Just a very nice early piece of C H Brannam pottery. The base has the imprinted C H Brannam Barum mark, with a date stamp for 1901, and the initials FT for the decorator Frank Thomas. Its also got an incised British registration number 144561 which was first issued in 1891. Thomas Brannam took over the lease of an existing pottery at North Walk, and another in Litchdon Street Barnstaple. Like other pottery firms of the time the firm originally made utilitarian wares such as basic household items, floor tiles, bricks and sewage pipes.
This was their "bread and butter" trade although one of his decorative jugs secured a medal at the Great Exhibition in 1851. In 1867 Thomas' son, Charles Hubert Brannam, left school at age 12 to start work at the pottery. Charles won a prize for art at school and also won the Queen's Prize for Drawing in 1870. Initially educated in the theory and practice of ceramics, he was encouraged by a local dignitary, Mr. William Frederick Rock, who invited him to London where he studied pottery in the various museums.In 1879 he persuaded his father to allow him to produce art ware. His father agreed on the proviso that Charles paid for the materials he used. Charles eventually took over the Litchdon Street pottery and further developed the art pottery department utilising the process of "Sgraffito" work i.
Scratching into a covering of "slip" to show the clay beneath. He recruited skilled designers but also continued to throw the ware himself. In 1885 he received an order from Queen Victoria which resulted in excellent publicity for the business.
Charles handed the business over to his sons, Charles William Brannam, and John Woolacott (Jack) Brannam, in 1913. Brannam and Sons became a limited liability company. They found the old Litchdon Street premises too cramped for their operation, and in 1989 moved the company to a site on the Roundswell Industrial Estate. Despite the fact no member of the family was still connected with it, it was still called C. Brannam & Sons Ltd but ceased operations in 2005.The original premises in Litchdon Street still partly survive with their terracotta detailing and stained glass with a preserved kiln still visible in the car park of a medical practice. The company has used many marks over the years including C H Brannam, Barum and Barnstaple. Barum was actually the Roman word for Barnstaple. Height: 10 inches or 25.3 cm. Depth: 5.5 inches or 14 cm (deepest point).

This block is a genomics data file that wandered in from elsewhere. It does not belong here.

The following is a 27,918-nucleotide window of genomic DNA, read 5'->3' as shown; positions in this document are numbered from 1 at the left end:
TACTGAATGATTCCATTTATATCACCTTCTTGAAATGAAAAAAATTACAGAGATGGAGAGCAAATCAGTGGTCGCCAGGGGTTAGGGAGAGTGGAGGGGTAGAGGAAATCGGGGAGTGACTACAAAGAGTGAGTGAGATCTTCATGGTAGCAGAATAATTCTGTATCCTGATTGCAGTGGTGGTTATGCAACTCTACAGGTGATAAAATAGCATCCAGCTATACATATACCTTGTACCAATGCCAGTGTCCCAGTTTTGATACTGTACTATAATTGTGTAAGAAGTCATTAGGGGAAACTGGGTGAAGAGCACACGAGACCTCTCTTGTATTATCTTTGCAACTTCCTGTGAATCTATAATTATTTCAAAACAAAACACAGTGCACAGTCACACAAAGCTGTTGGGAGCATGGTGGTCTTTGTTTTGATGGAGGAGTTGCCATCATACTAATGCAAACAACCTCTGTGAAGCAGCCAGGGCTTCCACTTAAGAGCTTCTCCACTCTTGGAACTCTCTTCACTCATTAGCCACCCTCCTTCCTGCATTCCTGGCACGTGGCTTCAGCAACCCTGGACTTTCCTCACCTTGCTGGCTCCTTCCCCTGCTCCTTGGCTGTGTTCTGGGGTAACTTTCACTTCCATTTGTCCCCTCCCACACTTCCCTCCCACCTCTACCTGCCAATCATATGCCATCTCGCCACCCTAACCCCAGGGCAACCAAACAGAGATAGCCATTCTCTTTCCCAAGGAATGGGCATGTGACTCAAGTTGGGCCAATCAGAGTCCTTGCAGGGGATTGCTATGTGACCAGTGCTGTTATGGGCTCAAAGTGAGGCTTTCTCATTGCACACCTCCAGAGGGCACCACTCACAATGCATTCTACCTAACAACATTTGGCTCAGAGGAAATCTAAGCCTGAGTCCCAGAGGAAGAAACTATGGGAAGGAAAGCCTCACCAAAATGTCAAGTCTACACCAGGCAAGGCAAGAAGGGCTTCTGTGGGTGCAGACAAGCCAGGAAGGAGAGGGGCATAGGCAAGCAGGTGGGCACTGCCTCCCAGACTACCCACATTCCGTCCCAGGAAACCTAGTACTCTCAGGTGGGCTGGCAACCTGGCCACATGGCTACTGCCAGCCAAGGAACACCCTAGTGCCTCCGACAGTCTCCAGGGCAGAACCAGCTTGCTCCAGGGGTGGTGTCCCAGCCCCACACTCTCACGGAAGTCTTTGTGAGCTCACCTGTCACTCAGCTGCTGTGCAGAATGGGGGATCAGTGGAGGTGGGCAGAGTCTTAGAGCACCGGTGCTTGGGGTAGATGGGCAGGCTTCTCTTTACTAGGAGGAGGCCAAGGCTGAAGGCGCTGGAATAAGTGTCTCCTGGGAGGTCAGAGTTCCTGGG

Width: 3.5 inches or 8.8 cm (widest point). Diameter: 4.65 inches or 11.8 cm (base).Weight: 1.1 kg or 2lb 9 oz. This lovely, Charles Hubert Brannam comical grotesque puffin bird jug will be gently and carefully wrapped for its new owner. Please note all my international postal charges are only estimates and will be confirmed and altered up or down when I know the destination to where items are being sent. As you're already probably aware, old interesting comical pieces of Charles Hubert Brannam pottery are becoming ever more rare and hugely collectable. They're increasing in value, so real investment potential with this wonderful exquisite comical grotesque puffin bird jug. Please feel free to look at my other Items.
The item "Superb 1901 Art Nouveau Brannam Barum Grotesque Puffin Bird Jug Frank Thomas" is in sale since Saturday, May 4, 2019. This item is in the category "Pottery, Porcelain & Glass\Pottery\Devon/Torquay Ware\Brannam/Barnstaple".jewellery" and is located in Staffordshire. This item can be shipped worldwide.